When they first started talking about this guy and all they had was security tapes, I was astonished by how calm he was after the killing.

  8. Hi Helen,
    Thanks for stopping by at Jungle Red! The calm demeanor was definitely weird. What I find most amazing is that this has caught such attention internationally!

  9. I have also been taken in by this story. The comments that he "looks just like us" hit a sour note, though, because so many of us in this blog and commenters group appear to look like the mainstream gene pool. Would his reputed murdering strike us so deeply if he wasn't white and middle class? If the woman murdered wasn't?

    On the linguistic note, Hank, I realized that I knew, but wasn't aware, that I too NEVER say "panties." When I mentioned this - that only men refer to women's underwear as "panties" - to 2 of the 3 men in my immediate family over dinner, they were bewildered. Gobsmacked, actually! Thank you for pointing that out.


  10. This whole case is super creepy--and very surreal. Gambling, the internet, a women offering massage, a med student, a fiance protesting his innocence--it has all the makings of an overwrought movie of the week. I keep waiting for the book or movie deal to be announced. How on earth are they ever going to find a jury for this one?

  11. Hi Edith,
    Think about all the murders that go on every day in Mattapan that go unheralded.

    Even black mega athletes getting shot at in bars doesn't command this much attention.

    Sad, but very true. Murder fascination is definitely racist.

  12. I say 'panties' - always have. I never thought of it as a male/female thing.

    Movie deals. Crash books. I'm sure they're all in the works. But the media frenzy is rapidly turning to swine flu.

  13. My daughter is a student at BU so this whole thing has creeped me out. I think there's an element of schadenfreude involved in our fascination with the case.

  14. I haven't been following this story as much as it's been following me. Every time I turn on the news, it's there. Though, you're right, now it's being supplanted by swine flu. (After all that angst about Asia and bird flu, it ends up coming from pigs next door.)

    Sort of like the murderer who looks more like your mother's vision of your fiance than a cold-hearted killer. So what does a cold-hearted killer look like? Yep. Him. (Allegedly, of course!)

    At the Muse & the Marketplace conference this weekend, Tess Gerritsen made an interesting point that our fascination tends to drop off once we identify the imagined crazed "Craigslist Killer," "BTK Killer," or "[insert name here]" and find out he's just our neighbor.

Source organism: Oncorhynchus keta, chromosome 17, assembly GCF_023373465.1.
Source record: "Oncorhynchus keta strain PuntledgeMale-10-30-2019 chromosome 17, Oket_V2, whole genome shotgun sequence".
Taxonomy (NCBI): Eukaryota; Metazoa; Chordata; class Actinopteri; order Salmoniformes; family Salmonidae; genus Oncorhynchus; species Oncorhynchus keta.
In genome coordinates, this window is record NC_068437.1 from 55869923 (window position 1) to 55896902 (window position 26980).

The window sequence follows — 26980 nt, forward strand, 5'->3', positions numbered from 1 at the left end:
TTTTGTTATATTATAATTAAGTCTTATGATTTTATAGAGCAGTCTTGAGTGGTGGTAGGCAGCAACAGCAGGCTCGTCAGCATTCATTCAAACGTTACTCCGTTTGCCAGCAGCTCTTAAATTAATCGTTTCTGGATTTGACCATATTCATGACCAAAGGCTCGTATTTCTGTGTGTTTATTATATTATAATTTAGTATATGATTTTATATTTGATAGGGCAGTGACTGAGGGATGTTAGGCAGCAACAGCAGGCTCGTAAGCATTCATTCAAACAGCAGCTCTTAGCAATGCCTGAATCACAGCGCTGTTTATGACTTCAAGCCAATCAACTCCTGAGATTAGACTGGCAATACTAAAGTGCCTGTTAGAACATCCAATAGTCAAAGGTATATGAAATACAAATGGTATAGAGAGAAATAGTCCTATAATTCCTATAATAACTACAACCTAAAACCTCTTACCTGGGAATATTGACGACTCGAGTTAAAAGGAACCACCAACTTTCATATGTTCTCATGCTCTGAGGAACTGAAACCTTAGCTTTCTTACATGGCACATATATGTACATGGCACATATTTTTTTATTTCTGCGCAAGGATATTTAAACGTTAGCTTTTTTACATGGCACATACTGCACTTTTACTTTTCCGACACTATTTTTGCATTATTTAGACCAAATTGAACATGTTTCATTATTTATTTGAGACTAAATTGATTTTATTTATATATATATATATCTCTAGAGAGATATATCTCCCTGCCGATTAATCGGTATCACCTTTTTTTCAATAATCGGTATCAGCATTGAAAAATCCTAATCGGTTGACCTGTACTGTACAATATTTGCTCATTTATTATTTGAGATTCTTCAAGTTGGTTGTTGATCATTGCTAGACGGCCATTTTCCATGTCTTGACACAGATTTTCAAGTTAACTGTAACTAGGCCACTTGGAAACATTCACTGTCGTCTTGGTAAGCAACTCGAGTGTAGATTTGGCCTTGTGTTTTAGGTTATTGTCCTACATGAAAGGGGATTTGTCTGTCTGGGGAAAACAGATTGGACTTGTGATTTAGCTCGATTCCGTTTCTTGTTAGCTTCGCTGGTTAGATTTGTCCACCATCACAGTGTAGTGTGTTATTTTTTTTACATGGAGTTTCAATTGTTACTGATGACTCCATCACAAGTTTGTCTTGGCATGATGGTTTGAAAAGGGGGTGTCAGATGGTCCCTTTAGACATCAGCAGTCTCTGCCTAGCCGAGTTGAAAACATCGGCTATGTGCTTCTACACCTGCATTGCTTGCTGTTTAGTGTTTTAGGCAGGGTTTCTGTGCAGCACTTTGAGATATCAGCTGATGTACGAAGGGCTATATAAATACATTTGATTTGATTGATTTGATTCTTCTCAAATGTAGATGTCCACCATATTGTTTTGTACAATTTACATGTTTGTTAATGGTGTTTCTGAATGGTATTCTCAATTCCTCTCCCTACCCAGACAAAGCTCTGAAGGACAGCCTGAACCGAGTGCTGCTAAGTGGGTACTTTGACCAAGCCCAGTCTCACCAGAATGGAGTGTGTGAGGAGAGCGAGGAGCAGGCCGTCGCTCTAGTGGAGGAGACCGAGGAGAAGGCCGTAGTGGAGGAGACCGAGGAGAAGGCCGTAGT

Yet we never learn...

  15. I think another reason so many people may be interested is that a lot of us have actually searched for something or someone on Craigslist so there's a touch of (OMG, I've been on Cragslist!) It could just as easily have been the phonebook but the Directory Assistance Murderer doesn't have the same ring to it.
    ..having ahem..touched on jockstraps, I'm staying away from the "panties" discussion other than to say rent Anatomy of a Murder.

  16. Yeah, I too have been on Craigslist, selling something. The only thing I worried about, though, was whether the money was real or fake. Little did I imagine... (Thankfully it wasn't something inside the house.)

  17. I like your blog. You have been awarded the Queen of All Things Awe-Summm!!! award. If you accept this award, go to my blog ( and see what you need to do.



  18. Will do Marylynne!

    And Kira, you have a point,what exactly ARE murderers supposed to look like??

    Ro, I got more than half of my cast for the Teaser video from Craigslist. It's actually a pretty wild place, for good and ill. And considering the content, this should really not be a shock.

    The Directory Assistance Murderer?? I think it has a ring to it! (bad pun day)

  19. Kira--you were at Muse and the Marketplace? I was, too! (Loved it.)

    I think part of the fascination, too, is wondering how someone could be so different than they seem--I mean, his fiancee clearly had no idea there was a whole separate life. You'd think you'd know. And then, wham.